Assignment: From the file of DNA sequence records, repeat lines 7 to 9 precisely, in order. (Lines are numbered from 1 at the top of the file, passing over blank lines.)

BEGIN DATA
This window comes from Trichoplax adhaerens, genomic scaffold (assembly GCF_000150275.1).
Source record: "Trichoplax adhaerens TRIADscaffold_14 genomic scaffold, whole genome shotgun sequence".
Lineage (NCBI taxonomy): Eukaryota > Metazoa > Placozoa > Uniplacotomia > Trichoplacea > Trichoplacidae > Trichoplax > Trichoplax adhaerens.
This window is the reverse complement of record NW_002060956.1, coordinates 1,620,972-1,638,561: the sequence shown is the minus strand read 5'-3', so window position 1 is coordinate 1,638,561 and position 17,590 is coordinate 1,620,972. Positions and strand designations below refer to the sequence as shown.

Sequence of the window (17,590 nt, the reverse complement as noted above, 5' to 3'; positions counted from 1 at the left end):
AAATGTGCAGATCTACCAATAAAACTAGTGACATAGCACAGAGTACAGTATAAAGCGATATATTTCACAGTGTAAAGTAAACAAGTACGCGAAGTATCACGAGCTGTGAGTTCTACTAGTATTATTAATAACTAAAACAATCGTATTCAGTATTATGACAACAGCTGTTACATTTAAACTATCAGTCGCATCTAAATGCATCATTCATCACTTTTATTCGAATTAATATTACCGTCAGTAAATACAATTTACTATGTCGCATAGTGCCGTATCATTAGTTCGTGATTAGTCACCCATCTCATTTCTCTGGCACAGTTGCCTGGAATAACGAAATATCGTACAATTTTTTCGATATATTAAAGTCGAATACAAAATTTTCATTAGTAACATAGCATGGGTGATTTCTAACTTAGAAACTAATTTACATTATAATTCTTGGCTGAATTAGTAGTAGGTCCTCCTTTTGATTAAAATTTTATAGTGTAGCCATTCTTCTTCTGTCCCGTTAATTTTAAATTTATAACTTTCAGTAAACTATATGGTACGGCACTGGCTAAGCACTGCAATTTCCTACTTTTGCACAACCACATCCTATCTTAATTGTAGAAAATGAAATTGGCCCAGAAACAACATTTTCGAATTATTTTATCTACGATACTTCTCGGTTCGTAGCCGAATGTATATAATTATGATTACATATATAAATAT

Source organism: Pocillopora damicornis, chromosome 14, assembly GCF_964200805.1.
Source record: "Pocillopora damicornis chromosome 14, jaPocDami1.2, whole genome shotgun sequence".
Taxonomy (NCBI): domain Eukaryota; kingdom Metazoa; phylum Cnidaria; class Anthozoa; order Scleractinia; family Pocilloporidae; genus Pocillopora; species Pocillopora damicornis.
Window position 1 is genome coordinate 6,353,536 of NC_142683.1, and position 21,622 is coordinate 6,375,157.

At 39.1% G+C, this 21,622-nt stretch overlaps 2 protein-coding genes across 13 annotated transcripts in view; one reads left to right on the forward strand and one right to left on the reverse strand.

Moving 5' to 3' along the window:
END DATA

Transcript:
Source organism: Pocillopora damicornis, chromosome 14, assembly GCF_964200805.1.
Source record: "Pocillopora damicornis chromosome 14, jaPocDami1.2, whole genome shotgun sequence".
Taxonomy (NCBI): domain Eukaryota; kingdom Metazoa; phylum Cnidaria; class Anthozoa; order Scleractinia; family Pocilloporidae; genus Pocillopora; species Pocillopora damicornis.